The foregoing objects are achieved as is now described. A method and system are provided for use with wireless communication systems having a cellular architecture with a plurality of cells. The method and system achieve near real time reservation of channels in a first cell for servicing call-in-progress handoffs from other cells in such a fashion that blocked calls originating within the first cell and blocked handoff of calls-in-progress from other cells are held within acceptable levels. The method and system achieve their objects via the following. Specifying that a minimum number of unutilized channels in a first cell be reserved for servicing call-in-progress handoffs. In the event that a request for a call-in-progress handoff from one of the other cells into the first cell cannot be serviced due to a lack of unutilized channels, dynamically adjusting the specified minimum number of reserved channels upward and enqueuing the request for a call-in-progress handoff that could not be serviced, with such enqueued requests being serviced in a first in first out fashion as unutilized channels become available. But in the event that a request for a call-in-progress handoff from one of the other cells into the first cell can be serviced without being enqueued, dynamically adjusting the specified minimum number of reserved channels downward. In response to a request for call access from a mobile subscriber unit within the first cell, determining if the number of unutilized channels in the first cell has fallen below the specified minimum number reserved for servicing call-in-progress handoffs. In response to a determination that the number of unutilized channels in the first cell has fallen below the specified number of unutilized channels reserved for servicing call-in-progress handoffs, enqueuing the request for call access, with such enqueued requests being serviced in a first in first out fashion as unutilized channels become available provided that the number of unutilized channels reserved for servicing call-in-progress handoffs meets or exceeds the specified minimum number. In response to a determination that the number of unutilized channels in the first cell has not fallen below the specified number reserved for servicing call in progress handoffs, servicing the request for call access such that a number of unutilized channels sufficient to service requests for handoff of calls-in-progress is dynamically maintained in a fashion that does not unduly restrict requests for call access from mobile subscriber units within the first cell.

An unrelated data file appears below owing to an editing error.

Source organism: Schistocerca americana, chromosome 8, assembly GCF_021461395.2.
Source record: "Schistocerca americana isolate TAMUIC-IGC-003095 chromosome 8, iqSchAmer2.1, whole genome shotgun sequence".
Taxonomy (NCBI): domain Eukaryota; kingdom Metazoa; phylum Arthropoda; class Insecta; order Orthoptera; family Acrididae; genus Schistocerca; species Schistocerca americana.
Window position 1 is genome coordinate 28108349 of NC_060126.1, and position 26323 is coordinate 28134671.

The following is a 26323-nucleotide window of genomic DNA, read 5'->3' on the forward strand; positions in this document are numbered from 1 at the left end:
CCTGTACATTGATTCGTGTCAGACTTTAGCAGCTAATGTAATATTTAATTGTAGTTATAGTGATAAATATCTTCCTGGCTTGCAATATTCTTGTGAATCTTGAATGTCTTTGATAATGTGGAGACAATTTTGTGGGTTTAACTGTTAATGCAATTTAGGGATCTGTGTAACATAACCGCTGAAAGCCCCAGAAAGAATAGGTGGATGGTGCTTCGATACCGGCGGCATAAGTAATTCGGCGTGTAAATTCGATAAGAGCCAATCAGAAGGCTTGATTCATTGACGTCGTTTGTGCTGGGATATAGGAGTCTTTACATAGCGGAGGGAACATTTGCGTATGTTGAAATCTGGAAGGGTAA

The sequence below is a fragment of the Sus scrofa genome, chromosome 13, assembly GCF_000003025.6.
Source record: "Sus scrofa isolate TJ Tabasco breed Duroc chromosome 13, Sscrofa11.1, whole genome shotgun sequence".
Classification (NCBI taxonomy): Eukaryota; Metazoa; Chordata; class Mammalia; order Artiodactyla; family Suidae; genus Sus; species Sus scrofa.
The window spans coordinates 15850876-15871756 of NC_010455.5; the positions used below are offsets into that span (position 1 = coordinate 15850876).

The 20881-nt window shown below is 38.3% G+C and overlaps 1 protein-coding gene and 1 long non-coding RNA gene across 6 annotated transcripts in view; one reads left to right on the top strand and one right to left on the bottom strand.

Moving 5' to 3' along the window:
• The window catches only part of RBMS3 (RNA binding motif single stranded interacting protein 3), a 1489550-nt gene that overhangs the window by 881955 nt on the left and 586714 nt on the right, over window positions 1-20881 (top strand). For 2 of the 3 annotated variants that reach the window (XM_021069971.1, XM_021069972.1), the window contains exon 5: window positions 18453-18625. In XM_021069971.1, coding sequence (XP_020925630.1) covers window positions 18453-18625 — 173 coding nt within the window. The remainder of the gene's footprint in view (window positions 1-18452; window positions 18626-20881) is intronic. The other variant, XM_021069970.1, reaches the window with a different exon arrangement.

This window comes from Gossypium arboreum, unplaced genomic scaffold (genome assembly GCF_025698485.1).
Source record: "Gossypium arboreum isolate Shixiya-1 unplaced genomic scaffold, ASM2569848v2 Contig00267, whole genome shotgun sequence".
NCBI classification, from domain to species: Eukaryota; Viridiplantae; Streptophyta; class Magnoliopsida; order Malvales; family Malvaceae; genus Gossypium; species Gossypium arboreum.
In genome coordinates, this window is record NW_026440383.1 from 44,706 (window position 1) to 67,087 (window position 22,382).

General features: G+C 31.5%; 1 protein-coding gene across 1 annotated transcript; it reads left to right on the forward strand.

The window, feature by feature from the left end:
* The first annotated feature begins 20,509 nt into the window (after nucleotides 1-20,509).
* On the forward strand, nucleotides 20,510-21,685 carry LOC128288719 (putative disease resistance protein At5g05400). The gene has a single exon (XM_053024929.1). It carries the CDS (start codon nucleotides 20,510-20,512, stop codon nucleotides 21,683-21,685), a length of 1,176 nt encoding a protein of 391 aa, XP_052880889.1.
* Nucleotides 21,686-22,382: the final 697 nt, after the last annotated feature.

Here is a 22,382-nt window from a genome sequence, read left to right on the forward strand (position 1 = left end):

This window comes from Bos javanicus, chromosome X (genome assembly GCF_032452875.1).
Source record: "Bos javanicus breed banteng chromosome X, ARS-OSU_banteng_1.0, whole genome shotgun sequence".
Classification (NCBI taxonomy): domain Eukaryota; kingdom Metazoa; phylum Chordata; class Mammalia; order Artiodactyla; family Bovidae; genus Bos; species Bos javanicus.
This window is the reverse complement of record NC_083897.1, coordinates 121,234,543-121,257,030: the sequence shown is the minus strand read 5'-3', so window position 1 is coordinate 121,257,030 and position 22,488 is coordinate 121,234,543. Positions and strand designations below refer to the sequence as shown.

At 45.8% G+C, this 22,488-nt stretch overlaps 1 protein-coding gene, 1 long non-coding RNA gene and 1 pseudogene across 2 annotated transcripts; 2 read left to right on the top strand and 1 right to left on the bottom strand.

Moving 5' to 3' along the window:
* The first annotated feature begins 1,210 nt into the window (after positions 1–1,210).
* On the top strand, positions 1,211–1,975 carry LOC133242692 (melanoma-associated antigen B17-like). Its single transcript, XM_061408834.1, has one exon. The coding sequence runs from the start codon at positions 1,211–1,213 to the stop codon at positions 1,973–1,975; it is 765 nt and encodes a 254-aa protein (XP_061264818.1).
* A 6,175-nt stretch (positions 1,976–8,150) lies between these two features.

The above as well as additional objects, features, and advantages of the present invention will become apparent in the following detailed written description.

BRIEF DESCRIPTION OF THE DRAWINGS

The novel features believed characteristic of the invention are set forth in the appended claims. The invention itself however, as well as a preferred mode of use, further objects and advantages thereof, will best be understood by reference to the following detailed description of an illustrative embodiment when read in conjunction with the accompanying drawings, wherein:

FIG. 1 depicts a cell cluster within a wireless communication system having a cellular architecture within which the method and system of the present invention may be implemented;

FIG. 2 is a partially schematic diagram depicting a mobile subscriber unit 210 transiting from cell 101 to cell 104;

FIG. 3 is a partially schematic representation demonstrating concepts involved in handoff based on a Received Signal Strength Indicator;

FIG. 4 illustrates events subsequent to handoff cell determination unit 322 initiating cell handoff request signal 324 as was discussed in relation to FIG. 3;

FIG. 5 depicts a partially schematic diagram of concepts involved when cell 104 handoff channel assignment unit 410 assigns an unused channel to mobile subscriber unit 210 in response to cell handoff request signal 324;

FIG. 6A is a high-level logic flowchart depicting the method and process of one illustrative embodiment of the present invention;

FIG. 6B is a high-level logic flowchart depicting the method and process of another illustrative embodiment of the present invention;

FIG. 7 depicts a pictorial representation of a data-processing system which can be utilized in accordance with the method and system of an illustrative embodiment of the present invention; and

FIG. 8 is an illustration of a representative hardware environment which can be utilized in accordance with the method and system of an illustrative embodiment of the present invention.

DETAILED DESCRIPTION OF ILLUSTRATIVE EMBODIMENT